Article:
It would difficult to express how thrilled we were when Barbara Blanton, the owner of The Academy of Appliqué, contacted us about teaching next year. Our creative juices immediately started to flow, and naturally, we turned to our two favorite sources of inspiration: literature and our gardens.

We love appliqué, but we really enjoy the embellishment of the appliqué with embroidery. There is so much detail that you can add using an assortment of threads and ribbons. The first book we looked at for inspiration was an old edition of a poetry book, which includes poems about many different flowers. In our minds' eyes, we were already stitching these flowers as we read the verses. I love to take photos of flowers; sometimes I see the detail in a close-up shot of a bloom that I don't seem to notice when I look at the beauty of the flower from afar. So I began searching my photo files for blossoms to stitch.

We don't want to give away too much too soon, but here is a sampling of the flora we will be stitching at the Academy in February/March 2017.

Every garden needs some lilies.

And roses, of course!

Nothing says spring like the cheerful face of a pansy.

The aroma of jasmine sweetens the air.

One of my personal favorites: wisteria.

Part of the charm of a clematis is the variety of the blooms with that interesting center.

Getting started on stitching clematis petals. Embroidering that center will be fun!

The fun has just begun!

With our love for telling stories, we turned to a childhood favorite: a classic story that we both loved as young girls. Perhaps you can guess what story we will be stitching. Any ideas? Stay tuned, and watch for the class listings for the Academy of Appliqué in August. We hope we will see you in Williamsburg!

Can you guess which story we'll be stitching?

Thursday, July 7, 2016

The Story of an Inspiring Jacket

Inspiration can be found in many places: nature, architecture, museums, and sometimes even clothing. About a year and a half ago, I (Kara) was at a Baltimore Appliqué Society meeting when a lady walked by wearing a gorgeous linen jacket. I loved the way the colors and design worked together, and my first thought when I saw it was, "Those flowers would be amazing done in wool appliqué!" Mind you, I had never met this woman before, but I really needed to get a picture of her jacket. Do I try to take a picture on the sly and look like a stalker, or do I find the courage to ask if I could take a picture of her jacket and endure what would probably be a very strange look? Oh, and did I mention she was the president of the BAS at the time? I decided to go with the courageous option and meekly tapped her on the shoulder. I complimented her lovely coat and mentioned that I would love to recreate the design in wool someday.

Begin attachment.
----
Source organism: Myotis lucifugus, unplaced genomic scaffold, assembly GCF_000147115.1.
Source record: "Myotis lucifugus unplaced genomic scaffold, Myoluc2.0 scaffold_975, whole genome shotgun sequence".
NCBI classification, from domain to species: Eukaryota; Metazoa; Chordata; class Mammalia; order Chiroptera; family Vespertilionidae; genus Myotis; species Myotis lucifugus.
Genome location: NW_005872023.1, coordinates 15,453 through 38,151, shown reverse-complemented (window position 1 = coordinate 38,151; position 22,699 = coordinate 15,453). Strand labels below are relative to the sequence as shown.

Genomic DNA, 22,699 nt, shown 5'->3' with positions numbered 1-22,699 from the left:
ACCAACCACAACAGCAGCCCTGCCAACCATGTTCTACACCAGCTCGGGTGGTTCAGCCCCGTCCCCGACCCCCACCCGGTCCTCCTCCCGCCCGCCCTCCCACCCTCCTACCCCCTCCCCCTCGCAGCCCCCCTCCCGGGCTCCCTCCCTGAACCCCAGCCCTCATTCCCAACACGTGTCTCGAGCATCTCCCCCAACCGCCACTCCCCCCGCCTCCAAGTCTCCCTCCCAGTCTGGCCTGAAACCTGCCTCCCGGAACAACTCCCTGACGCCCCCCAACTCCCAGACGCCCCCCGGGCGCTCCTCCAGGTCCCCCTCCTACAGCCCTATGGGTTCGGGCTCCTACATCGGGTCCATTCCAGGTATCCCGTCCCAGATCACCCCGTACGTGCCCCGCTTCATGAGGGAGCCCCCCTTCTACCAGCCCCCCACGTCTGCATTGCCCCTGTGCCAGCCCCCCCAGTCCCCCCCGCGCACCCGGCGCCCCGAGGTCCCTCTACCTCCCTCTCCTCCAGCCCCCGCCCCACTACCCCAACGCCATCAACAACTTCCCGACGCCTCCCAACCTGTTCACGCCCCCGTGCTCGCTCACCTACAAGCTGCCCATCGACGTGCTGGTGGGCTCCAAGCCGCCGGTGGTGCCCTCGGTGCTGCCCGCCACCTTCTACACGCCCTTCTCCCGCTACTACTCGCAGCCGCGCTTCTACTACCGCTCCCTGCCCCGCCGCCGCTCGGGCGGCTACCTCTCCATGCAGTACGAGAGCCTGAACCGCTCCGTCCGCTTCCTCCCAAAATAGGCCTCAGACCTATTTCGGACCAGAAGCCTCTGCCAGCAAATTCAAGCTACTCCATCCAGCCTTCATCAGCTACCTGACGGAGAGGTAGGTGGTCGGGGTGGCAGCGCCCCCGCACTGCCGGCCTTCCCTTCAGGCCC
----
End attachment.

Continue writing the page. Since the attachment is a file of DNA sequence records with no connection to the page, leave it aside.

Marcia's beautiful coat!

She graciously allowed me to take a picture and didn't look at me too oddly. I even went so far as to buy wool from Shakerwood Woolens specifically for this future project. Fairy tale quilts and teaching got in the way of going forward, so the wool sat in my closet awaiting its future purpose.

During the almost two years since that awkward moment, I've gotten to know Marcia—the owner of the jacket—through various BAS activities and was able to spend time with her at the Academy of Appliqué in Williamsburg, VA, this past February. Marcia just recently completed her two-year tenure as president of the BAS, and I thought I would make good on the wool inspiration of her coat in honor of her last meeting as president.

One can never have too many needle books, so I thought I would use one of the flowers on the jacket for the cover. Using EQ7, I was able to put together a simple flower and leaf pattern, and at last, my wool came out of the closet. I transferred the pattern pieces to my wool and got ready to stitch the pieces down.

Ready for Stitching

Wool appliqué lends itself to endless embroidery opportunities, so the embellishment is my favorite part. 

Lazy daisies for the leaf veins and a braided
chain for the stems

The blanket stitch was a good edge stitch
for this leaf

"M" for Marcia

The cast-on stitch was perfect for the scalloped edges on these petals

Once the cover was finished, I chose to use the bright turquoise color for the inside of the needle-book. I put the lining and the cover right sides together and sewed around the edge, leaving an opening to turn it right side out in the middle of the back cover edge. Before I sewed the opening closed, I inserted a small hair elastic halfway into the opening, and then stitched all around the book making sure to catch the hair tie in my stitching. I then attached a piece of wool, cut slightly smaller than the size of the book, and sewed it down the middle.

The hair tie does the job as a closure

A wool center for the needles

The final step was to stitch a button on for the closure, and my jacket inspired needle book was finished! 

Our June BAS meeting was Marcia's last meeting as acting president, so I thought it fitting to give her the needle book then. While she didn't wear the jacket to the meeting, we were still able to get a picture together. Marcia's jacket was an inspiration to me, but so was Marcia, as she brought some wonderful new ideas to the BAS. Her gracious leadership was inspirational as well.